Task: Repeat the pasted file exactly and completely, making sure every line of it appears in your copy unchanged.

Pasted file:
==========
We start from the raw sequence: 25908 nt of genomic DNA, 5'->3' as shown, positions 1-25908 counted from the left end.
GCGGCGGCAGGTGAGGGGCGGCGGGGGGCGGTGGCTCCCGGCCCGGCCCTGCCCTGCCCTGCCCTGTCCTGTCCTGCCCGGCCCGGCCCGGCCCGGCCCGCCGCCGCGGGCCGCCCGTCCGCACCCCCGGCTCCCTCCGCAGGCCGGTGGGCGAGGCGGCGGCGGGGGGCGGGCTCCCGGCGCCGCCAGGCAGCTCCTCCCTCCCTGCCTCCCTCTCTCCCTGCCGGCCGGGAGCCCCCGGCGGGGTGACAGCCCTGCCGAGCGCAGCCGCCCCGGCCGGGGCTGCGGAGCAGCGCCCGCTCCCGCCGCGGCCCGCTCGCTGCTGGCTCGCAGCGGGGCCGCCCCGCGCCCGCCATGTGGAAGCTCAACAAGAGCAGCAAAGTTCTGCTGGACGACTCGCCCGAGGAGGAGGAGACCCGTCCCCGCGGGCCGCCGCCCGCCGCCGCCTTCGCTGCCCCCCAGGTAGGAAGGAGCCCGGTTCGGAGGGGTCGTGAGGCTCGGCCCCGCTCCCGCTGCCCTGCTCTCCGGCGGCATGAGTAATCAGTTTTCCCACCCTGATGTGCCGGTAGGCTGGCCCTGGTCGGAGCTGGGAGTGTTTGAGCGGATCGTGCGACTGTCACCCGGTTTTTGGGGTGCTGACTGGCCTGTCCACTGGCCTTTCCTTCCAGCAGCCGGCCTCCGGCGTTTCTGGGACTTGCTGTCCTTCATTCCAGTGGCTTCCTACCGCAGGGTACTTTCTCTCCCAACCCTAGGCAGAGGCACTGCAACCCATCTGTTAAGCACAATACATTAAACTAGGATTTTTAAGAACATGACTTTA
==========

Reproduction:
We start from the raw sequence: 25908 nt of genomic DNA, 5'->3' as shown, positions 1-25908 counted from the left end.
GCGGCGGCAGGTGAGGGGCGGCGGGGGGCGGTGGCTCCCGGCCCGGCCCTGCCCTGCCCTGCCCTGTCCTGTCCTGCCCGGCCCGGCCCGGCCCGGCCCGCCGCCGCGGGCCGCCCGTCCGCACCCCCGGCTCCCTCCGCAGGCCGGTGGGCGAGGCGGCGGCGGGGGGCGGGCTCCCGGCGCCGCCAGGCAGCTCCTCCCTCCCTGCCTCCCTCTCTCCCTGCCGGCCGGGAGCCCCCGGCGGGGTGACAGCCCTGCCGAGCGCAGCCGCCCCGGCCGGGGCTGCGGAGCAGCGCCCGCTCCCGCCGCGGCCCGCTCGCTGCTGGCTCGCAGCGGGGCCGCCCCGCGCCCGCCATGTGGAAGCTCAACAAGAGCAGCAAAGTTCTGCTGGACGACTCGCCCGAGGAGGAGGAGACCCGTCCCCGCGGGCCGCCGCCCGCCGCCGCCTTCGCTGCCCCCCAGGTAGGAAGGAGCCCGGTTCGGAGGGGTCGTGAGGCTCGGCCCCGCTCCCGCTGCCCTGCTCTCCGGCGGCATGAGTAATCAGTTTTCCCACCCTGATGTGCCGGTAGGCTGGCCCTGGTCGGAGCTGGGAGTGTTTGAGCGGATCGTGCGACTGTCACCCGGTTTTTGGGGTGCTGACTGGCCTGTCCACTGGCCTTTCCTTCCAGCAGCCGGCCTCCGGCGTTTCTGGGACTTGCTGTCCTTCATTCCAGTGGCTTCCTACCGCAGGGTACTTTCTCTCCCAACCCTAGGCAGAGGCACTGCAACCCATCTGTTAAGCACAATACATTAAACTAGGATTTTTAAGAACATGACTTTA